What happened with Midgegooroo and with Yagan is one way to disconnect and remove Aboriginal lore men from their countries and absolutely break the last bastion of resistance. These men and boys were arrested, often on trumped-up charges, chained together around the neck, hands and feet and marched to the nearest police station. One of the worst cases involved 40 men and women being chained together at Bidyadanga and forced to walk kilometres south to Roebourne. They faced a legal system they didn't understand, often without legal representation, and were sent on boats down to Fremantle.
Men from inland language groups were terrified by the ocean, a completely foreign body of water. By the s, more men were arriving at Rottnest Island than ever before and conditions were at their worst. Overcrowding peaked and disease was rife. Tiny cells were jammed with up to 10 men. There were no toilets, no beds and the damp floors were made of dirt. The cells were filthy and freezing cold in the winter. Disease spread rapidly — mostly measles and influenza — and at least 60 men died one winter.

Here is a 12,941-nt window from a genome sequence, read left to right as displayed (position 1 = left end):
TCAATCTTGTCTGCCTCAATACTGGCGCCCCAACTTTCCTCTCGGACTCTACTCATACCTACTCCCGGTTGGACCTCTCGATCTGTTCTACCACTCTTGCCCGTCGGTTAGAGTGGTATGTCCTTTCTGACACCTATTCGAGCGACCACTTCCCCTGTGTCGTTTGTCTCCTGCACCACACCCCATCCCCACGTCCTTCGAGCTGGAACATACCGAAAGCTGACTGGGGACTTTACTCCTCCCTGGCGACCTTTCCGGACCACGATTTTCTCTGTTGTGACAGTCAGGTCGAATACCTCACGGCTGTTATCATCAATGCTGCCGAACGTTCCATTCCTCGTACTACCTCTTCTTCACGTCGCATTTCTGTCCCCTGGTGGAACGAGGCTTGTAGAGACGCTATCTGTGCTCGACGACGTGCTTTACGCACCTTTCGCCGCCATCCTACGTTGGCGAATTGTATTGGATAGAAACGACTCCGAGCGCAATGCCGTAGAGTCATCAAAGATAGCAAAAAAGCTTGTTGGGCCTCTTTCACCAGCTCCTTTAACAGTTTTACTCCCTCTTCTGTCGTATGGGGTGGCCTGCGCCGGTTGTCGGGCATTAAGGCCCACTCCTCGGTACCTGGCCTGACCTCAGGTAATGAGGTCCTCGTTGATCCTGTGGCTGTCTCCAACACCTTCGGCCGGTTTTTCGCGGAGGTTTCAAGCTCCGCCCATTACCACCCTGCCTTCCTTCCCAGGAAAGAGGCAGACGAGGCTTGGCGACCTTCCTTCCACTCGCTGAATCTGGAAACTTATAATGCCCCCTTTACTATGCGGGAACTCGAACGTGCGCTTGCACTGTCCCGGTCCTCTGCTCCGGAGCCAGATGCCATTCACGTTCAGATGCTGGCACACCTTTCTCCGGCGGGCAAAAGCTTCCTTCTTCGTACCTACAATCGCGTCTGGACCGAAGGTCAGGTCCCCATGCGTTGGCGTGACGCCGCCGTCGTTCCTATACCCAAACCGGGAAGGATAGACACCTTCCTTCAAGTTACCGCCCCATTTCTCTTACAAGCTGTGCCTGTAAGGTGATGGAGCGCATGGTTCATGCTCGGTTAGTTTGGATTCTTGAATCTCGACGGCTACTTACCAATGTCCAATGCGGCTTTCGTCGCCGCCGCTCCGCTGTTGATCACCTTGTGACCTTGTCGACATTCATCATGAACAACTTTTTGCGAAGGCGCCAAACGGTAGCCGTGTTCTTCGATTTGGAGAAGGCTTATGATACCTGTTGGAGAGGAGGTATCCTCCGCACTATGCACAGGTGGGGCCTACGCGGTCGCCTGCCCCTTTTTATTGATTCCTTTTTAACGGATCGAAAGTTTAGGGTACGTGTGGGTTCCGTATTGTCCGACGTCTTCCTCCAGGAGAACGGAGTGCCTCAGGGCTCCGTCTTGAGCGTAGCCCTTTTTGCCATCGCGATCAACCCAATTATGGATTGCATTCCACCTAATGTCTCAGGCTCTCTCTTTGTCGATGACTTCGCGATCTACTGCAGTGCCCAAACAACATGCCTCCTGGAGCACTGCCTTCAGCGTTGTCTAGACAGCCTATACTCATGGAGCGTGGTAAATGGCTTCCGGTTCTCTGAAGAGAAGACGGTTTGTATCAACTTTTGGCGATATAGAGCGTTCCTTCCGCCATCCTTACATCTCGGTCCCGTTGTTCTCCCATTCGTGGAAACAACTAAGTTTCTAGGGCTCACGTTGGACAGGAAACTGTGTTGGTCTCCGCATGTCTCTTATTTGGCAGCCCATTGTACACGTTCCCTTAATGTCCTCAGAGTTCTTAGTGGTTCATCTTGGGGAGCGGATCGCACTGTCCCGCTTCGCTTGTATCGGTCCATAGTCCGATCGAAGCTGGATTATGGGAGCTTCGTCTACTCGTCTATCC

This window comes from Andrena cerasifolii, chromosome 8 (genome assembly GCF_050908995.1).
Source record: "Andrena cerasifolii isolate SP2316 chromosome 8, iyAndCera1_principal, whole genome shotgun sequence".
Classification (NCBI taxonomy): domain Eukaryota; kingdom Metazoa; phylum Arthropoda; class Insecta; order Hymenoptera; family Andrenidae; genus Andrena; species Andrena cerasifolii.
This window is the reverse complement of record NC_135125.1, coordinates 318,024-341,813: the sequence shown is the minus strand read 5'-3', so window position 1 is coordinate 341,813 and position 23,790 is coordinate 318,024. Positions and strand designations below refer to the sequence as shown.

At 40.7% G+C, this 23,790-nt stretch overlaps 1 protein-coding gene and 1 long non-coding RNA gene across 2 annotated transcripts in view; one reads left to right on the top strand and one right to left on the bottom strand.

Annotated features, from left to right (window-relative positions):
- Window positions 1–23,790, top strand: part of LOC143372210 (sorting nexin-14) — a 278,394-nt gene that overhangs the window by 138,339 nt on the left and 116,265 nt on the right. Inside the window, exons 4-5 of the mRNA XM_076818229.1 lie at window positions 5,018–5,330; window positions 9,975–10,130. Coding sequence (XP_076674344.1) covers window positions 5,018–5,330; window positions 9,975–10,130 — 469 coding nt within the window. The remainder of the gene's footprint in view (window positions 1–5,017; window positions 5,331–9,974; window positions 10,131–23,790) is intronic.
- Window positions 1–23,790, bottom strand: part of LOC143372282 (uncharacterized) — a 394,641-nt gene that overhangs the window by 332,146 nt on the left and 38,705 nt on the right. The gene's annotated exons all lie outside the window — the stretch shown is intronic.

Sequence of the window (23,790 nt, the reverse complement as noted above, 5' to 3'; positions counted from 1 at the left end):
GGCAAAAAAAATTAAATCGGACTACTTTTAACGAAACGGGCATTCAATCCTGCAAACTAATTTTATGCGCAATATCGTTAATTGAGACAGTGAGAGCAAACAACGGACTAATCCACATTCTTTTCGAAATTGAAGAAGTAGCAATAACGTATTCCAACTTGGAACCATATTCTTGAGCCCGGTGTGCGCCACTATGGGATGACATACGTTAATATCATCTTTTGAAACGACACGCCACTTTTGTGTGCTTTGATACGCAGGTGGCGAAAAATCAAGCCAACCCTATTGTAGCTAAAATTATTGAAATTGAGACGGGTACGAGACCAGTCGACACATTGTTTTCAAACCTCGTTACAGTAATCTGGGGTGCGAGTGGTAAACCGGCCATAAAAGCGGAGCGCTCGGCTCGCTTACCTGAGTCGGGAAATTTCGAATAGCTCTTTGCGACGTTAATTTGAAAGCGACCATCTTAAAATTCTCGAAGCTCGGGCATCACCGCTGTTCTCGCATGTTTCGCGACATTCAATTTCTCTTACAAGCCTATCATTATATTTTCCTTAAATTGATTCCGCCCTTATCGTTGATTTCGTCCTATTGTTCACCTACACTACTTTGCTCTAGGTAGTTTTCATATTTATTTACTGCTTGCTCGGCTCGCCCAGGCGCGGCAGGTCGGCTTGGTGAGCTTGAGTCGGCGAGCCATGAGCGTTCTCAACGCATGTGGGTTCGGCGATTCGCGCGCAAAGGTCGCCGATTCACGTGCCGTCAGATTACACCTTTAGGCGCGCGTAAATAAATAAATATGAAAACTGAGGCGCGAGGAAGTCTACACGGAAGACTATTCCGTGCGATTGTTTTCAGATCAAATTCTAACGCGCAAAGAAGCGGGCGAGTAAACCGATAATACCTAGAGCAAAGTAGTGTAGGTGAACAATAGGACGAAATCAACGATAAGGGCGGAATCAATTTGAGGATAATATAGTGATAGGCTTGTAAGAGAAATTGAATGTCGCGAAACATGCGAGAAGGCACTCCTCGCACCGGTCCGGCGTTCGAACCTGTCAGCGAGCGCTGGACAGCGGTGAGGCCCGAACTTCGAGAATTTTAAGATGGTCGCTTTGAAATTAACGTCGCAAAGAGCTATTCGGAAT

They're in this six by 10 foot square: where you gonna go to? More than a hundred years later, a friend of mine is staying at the island's most upmarket accommodation — The Rottnest Lodge. She wakes up terrified in the middle of the night from a nightmare in which she's Any ladys down with a Rottnest Island blood run down the walls.
It turns out the room she's sleeping in is a former cell in the infamous Rottnest Island Prison Quod. Or not? Nearby is the old hospital turned morgue, where hundreds of men died. It's now used as a kitchen for the staff who live on the island. It's doubtful the staff know the horrors that unfolded inside. This is the great incongruity of this island — its startling beauty, the way cares just fall away when, on approach, you see its waters and white sands sparkling, and the dark, devastating and embarrassingly invisible history.